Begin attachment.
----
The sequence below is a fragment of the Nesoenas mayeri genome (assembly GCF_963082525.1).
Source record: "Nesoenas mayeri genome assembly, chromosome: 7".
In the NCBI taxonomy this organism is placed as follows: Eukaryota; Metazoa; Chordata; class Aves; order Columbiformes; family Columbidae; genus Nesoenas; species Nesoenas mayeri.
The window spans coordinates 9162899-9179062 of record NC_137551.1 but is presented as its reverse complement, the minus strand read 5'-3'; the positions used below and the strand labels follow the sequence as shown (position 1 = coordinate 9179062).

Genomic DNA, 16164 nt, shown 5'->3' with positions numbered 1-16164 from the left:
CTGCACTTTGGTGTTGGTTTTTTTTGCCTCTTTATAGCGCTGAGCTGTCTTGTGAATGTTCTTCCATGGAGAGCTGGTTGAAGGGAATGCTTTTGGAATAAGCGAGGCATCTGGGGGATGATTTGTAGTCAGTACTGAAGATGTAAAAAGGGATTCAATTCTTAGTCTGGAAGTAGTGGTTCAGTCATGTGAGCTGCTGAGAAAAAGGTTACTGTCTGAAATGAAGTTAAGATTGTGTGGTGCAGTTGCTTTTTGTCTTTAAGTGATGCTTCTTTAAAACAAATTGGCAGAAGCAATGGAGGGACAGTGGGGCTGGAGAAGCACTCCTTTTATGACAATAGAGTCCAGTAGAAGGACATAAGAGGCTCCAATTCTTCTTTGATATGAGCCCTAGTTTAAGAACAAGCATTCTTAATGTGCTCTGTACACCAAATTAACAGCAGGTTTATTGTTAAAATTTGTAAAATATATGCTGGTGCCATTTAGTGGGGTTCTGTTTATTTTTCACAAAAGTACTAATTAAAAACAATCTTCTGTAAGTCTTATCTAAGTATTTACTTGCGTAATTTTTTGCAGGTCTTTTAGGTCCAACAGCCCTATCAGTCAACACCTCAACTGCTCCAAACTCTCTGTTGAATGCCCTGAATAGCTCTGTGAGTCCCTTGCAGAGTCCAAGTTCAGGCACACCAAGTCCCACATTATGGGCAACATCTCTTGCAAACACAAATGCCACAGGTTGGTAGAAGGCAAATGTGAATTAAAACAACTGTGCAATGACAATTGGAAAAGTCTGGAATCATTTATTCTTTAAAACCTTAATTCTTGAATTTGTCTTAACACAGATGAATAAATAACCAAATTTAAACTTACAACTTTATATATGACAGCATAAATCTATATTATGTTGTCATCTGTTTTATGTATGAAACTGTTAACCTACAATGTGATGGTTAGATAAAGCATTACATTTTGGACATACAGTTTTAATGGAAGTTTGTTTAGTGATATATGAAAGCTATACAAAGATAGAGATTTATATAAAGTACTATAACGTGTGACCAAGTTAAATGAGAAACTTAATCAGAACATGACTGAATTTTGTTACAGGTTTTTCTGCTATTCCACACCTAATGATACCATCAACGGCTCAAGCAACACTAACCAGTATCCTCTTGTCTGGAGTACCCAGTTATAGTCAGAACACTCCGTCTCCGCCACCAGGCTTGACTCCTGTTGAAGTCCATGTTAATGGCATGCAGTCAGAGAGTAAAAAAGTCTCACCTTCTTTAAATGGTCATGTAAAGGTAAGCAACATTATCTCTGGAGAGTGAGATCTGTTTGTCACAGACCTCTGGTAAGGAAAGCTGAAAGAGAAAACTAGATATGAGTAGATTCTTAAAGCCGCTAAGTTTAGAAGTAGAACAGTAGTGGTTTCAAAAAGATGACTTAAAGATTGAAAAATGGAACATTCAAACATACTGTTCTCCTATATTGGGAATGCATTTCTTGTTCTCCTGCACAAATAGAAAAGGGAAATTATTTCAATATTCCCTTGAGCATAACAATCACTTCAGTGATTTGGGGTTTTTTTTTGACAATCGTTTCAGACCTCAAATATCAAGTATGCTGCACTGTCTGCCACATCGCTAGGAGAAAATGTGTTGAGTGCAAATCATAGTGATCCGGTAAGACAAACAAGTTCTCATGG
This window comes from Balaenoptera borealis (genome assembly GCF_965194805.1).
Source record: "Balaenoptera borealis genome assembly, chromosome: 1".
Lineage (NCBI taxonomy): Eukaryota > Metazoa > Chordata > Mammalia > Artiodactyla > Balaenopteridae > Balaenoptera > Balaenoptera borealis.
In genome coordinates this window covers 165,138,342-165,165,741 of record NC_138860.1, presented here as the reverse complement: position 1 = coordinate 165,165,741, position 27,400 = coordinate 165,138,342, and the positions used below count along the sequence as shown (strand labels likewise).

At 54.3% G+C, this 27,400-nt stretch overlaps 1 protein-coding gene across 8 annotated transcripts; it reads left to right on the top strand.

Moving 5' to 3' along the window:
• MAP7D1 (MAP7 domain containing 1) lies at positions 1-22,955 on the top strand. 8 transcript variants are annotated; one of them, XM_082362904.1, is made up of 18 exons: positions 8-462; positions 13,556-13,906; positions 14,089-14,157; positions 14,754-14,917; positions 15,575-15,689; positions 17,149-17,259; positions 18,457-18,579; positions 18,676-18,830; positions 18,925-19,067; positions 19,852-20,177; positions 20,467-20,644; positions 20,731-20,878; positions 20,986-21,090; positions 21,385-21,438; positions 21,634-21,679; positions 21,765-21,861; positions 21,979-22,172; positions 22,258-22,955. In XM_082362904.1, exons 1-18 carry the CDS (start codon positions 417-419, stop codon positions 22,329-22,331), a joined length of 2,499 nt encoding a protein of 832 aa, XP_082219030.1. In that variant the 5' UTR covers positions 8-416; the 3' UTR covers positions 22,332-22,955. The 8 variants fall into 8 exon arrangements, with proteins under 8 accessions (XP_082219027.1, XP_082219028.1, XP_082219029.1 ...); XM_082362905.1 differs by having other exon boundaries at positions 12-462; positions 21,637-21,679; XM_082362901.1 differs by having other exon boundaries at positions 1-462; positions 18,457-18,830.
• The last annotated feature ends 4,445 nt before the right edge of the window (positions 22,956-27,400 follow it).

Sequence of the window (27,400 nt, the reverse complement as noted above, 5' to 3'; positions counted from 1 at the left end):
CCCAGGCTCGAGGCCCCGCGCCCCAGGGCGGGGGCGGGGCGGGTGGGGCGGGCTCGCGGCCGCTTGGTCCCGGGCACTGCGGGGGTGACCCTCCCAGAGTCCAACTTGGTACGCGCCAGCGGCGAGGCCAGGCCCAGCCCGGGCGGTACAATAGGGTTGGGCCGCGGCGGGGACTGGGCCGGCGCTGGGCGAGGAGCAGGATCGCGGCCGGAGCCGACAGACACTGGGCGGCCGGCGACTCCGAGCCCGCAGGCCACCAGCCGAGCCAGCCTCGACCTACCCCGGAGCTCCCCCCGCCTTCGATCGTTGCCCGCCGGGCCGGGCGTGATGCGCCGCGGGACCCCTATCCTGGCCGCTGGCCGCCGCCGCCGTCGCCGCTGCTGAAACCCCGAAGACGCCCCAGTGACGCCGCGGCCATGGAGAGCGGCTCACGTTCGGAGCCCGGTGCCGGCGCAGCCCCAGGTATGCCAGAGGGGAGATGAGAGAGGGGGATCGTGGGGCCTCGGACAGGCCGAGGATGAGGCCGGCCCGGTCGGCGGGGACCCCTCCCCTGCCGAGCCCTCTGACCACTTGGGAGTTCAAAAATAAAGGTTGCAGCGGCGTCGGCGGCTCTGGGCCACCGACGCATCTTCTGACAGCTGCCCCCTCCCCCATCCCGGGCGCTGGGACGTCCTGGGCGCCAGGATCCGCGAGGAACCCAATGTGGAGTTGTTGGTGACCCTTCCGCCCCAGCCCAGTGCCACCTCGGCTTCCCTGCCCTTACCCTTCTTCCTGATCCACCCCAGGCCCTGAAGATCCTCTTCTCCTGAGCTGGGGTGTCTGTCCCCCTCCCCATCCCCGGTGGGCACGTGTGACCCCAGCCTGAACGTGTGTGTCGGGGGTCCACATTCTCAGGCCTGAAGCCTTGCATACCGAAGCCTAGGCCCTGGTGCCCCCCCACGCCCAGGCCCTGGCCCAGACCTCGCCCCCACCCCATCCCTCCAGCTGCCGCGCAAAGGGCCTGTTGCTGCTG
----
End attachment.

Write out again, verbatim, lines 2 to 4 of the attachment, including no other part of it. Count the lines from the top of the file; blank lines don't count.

Source record: "Nesoenas mayeri genome assembly, chromosome: 7".
In the NCBI taxonomy this organism is placed as follows: Eukaryota; Metazoa; Chordata; class Aves; order Columbiformes; family Columbidae; genus Nesoenas; species Nesoenas mayeri.
The window spans coordinates 9162899-9179062 of record NC_137551.1 but is presented as its reverse complement, the minus strand read 5'-3'; the positions used below and the strand labels follow the sequence as shown (position 1 = coordinate 9179062).